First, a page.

I handed him page 128 on connections between 1 Corinthians and the Old Testament.

He took his time perusing it, then he put it down, muttering, ‘In the same order . . . the same order apart from minor modifications’.

We turned to the gospels, discussing the extent to which they too are a product of the rewriting. Suddenly he said, ‘So we’re back to Bultmann. We know nothing about Jesus.’

I paused a moment.

‘It’s worse than that’.

There was a silence.

Then he said, ‘He never existed’.

I nodded.

There was another silence, a long one, and then he nodded gently, ‘It makes sense’. 

(pp. 35-36 of Beyond the Quest for the Historical Jesus, T. L. Brodie)

Brodie does not make an explicit connection in any of his earlier publications on the relationship between the literary origins of the New Testament writings and the question of the historicity of Jesus. Most of his earlier books explored the literary structures of the Gospels and some of the epistles. Brodie was especially struck by the way the Gospel authors not only seemed to borrow so heavily from the Old Testament but also appeared to be re-writing of so much of those Jewish scriptures. In 1980 an exchange with Joseph Fitzmyer led Brodie to broaden his scope by investigating the wider literary practices of the early Christian era and to see if such borrowing and re-writing was a known feature of the literary customs of the day. (Didn’t someone recently write a review claiming that Brodie never listened to advice?) read more »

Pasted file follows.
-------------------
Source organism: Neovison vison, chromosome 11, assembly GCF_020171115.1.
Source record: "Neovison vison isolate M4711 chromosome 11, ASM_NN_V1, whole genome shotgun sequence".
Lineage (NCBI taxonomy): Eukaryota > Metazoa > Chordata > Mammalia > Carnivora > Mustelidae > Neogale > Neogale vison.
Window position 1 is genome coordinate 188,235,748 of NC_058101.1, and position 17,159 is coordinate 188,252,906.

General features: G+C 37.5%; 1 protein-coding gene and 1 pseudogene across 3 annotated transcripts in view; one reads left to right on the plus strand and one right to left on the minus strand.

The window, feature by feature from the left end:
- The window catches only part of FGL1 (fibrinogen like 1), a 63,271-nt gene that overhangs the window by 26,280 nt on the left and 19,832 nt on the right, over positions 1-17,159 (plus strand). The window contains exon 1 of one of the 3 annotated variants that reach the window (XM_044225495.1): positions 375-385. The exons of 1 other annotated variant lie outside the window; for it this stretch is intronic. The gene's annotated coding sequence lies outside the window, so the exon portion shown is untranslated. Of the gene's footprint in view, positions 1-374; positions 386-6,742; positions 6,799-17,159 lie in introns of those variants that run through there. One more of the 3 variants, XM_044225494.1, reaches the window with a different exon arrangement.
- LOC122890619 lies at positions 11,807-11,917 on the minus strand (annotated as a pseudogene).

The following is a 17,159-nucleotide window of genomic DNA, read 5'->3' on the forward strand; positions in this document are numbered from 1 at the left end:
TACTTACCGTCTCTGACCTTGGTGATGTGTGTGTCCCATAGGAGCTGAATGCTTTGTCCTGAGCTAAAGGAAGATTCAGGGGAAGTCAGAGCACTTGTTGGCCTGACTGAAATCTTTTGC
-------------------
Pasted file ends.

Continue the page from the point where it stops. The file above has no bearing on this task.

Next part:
2013-06-30

How Did McGrath Get Himself Inside Thomas Brodie?

by Neil Godfrey

psychological-projection-liberal-hatemongers-politics-1344032910James McGrath has posted a revealing reply to my critique of a single point in his review of Thomas Brodie’s Beyond the Quest for the Historical Jesus: Memoir of a Discovery. Ironically he appears to be unaware that his every point is illustrating the very problem I was trying to address and that is close to the core of the historical Jesus vs Christ myth controversy. (One can hardly call it a two-sided intellectual debate or exchange at this stage.)

I concluded with the message that McGrath “brings a hostile intent to every page” he reads by a mythicist.

In my critique of a single point in McGrath’s review of Brodie’s memoir I pointed out that McGrath unfortunately failed to establish his claim with any factual reference to what Brodie had written. Indeed, when one reads the pages that McGrath cited as support for his view, one finds that Brodie’s words belie McGrath’s claims. How is this possible?

McGrath explains

McGrath explains. He draws on his own personal experience and personal weaknesses and reasons that these should guide his and our reading of Brodie’s book. It’s called projection.

McGrath’s explicit reliance upon his own experience while at the same time dismissing and/or ignoring anything Brodie says to the contrary is a classic case of this all too common bit of the human condition. McGrath fails to see that his own experience is irrelevant unless he can directly relate it to the evidence Brodie states — not to “impressions” McGrath gets from putting unspecified inferences he brings together from various pages.